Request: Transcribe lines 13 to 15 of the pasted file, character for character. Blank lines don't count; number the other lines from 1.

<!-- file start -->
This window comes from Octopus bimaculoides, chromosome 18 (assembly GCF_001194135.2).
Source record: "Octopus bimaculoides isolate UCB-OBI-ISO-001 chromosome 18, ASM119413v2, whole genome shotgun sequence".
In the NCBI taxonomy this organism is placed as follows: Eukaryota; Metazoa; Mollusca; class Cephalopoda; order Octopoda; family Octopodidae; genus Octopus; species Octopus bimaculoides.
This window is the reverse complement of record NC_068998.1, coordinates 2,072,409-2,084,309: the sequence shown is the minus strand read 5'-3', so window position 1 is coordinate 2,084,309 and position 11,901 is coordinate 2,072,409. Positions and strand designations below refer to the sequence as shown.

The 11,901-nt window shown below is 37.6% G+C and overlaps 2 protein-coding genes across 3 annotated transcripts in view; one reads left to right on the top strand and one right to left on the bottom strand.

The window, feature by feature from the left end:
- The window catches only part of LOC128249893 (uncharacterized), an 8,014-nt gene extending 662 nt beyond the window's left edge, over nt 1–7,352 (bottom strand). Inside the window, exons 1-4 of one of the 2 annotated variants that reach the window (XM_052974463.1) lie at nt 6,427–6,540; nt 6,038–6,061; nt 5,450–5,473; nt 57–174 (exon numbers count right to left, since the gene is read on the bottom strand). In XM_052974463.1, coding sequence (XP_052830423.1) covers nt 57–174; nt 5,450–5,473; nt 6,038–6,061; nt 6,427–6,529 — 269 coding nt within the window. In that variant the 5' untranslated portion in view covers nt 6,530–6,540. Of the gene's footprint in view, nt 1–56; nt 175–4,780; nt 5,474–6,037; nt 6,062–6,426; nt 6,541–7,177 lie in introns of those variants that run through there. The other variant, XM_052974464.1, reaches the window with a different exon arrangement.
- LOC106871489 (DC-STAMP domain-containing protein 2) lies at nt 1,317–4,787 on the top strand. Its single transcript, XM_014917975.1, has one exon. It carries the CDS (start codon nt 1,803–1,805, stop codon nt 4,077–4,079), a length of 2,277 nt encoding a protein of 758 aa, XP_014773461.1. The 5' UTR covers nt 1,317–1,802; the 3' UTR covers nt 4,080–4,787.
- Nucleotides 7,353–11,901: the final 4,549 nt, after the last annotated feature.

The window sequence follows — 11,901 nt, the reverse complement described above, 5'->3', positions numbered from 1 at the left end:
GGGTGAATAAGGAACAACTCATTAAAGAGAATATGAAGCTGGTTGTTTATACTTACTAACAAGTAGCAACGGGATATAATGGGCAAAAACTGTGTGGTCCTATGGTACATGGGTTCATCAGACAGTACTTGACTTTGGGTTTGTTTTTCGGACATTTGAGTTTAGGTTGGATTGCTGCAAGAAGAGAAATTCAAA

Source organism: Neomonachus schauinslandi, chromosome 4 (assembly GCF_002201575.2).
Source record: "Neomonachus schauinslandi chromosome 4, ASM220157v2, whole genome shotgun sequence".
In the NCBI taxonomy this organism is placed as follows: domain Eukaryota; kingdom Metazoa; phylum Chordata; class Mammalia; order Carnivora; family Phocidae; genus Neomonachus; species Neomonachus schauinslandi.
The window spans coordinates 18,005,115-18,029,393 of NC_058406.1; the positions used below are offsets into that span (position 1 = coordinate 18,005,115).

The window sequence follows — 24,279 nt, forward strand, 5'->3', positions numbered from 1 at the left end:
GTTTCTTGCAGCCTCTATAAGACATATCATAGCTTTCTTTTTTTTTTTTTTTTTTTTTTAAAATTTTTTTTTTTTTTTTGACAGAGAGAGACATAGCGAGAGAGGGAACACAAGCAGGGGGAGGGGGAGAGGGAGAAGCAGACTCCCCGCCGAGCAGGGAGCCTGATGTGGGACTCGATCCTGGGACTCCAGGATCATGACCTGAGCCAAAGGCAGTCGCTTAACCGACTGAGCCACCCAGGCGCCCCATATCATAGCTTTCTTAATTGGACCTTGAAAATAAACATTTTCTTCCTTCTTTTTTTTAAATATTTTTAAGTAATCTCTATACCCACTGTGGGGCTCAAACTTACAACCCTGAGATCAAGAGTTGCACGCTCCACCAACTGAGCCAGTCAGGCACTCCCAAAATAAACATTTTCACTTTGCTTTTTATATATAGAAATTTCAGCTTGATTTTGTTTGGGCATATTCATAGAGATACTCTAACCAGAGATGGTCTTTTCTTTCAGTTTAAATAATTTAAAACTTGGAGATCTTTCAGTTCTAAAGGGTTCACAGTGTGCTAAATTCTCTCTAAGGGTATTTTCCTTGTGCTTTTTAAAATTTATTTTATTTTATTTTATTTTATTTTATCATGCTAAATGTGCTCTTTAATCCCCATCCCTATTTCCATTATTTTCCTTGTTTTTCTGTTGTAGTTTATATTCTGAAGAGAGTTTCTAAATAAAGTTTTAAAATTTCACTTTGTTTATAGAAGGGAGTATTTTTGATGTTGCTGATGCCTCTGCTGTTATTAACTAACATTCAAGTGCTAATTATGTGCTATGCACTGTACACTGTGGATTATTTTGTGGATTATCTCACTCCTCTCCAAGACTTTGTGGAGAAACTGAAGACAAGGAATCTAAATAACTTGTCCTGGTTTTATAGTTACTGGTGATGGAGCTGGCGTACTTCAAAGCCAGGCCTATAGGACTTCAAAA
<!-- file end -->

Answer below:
Source record: "Neomonachus schauinslandi chromosome 4, ASM220157v2, whole genome shotgun sequence".
In the NCBI taxonomy this organism is placed as follows: domain Eukaryota; kingdom Metazoa; phylum Chordata; class Mammalia; order Carnivora; family Phocidae; genus Neomonachus; species Neomonachus schauinslandi.
The window spans coordinates 18,005,115-18,029,393 of NC_058406.1; the positions used below are offsets into that span (position 1 = coordinate 18,005,115).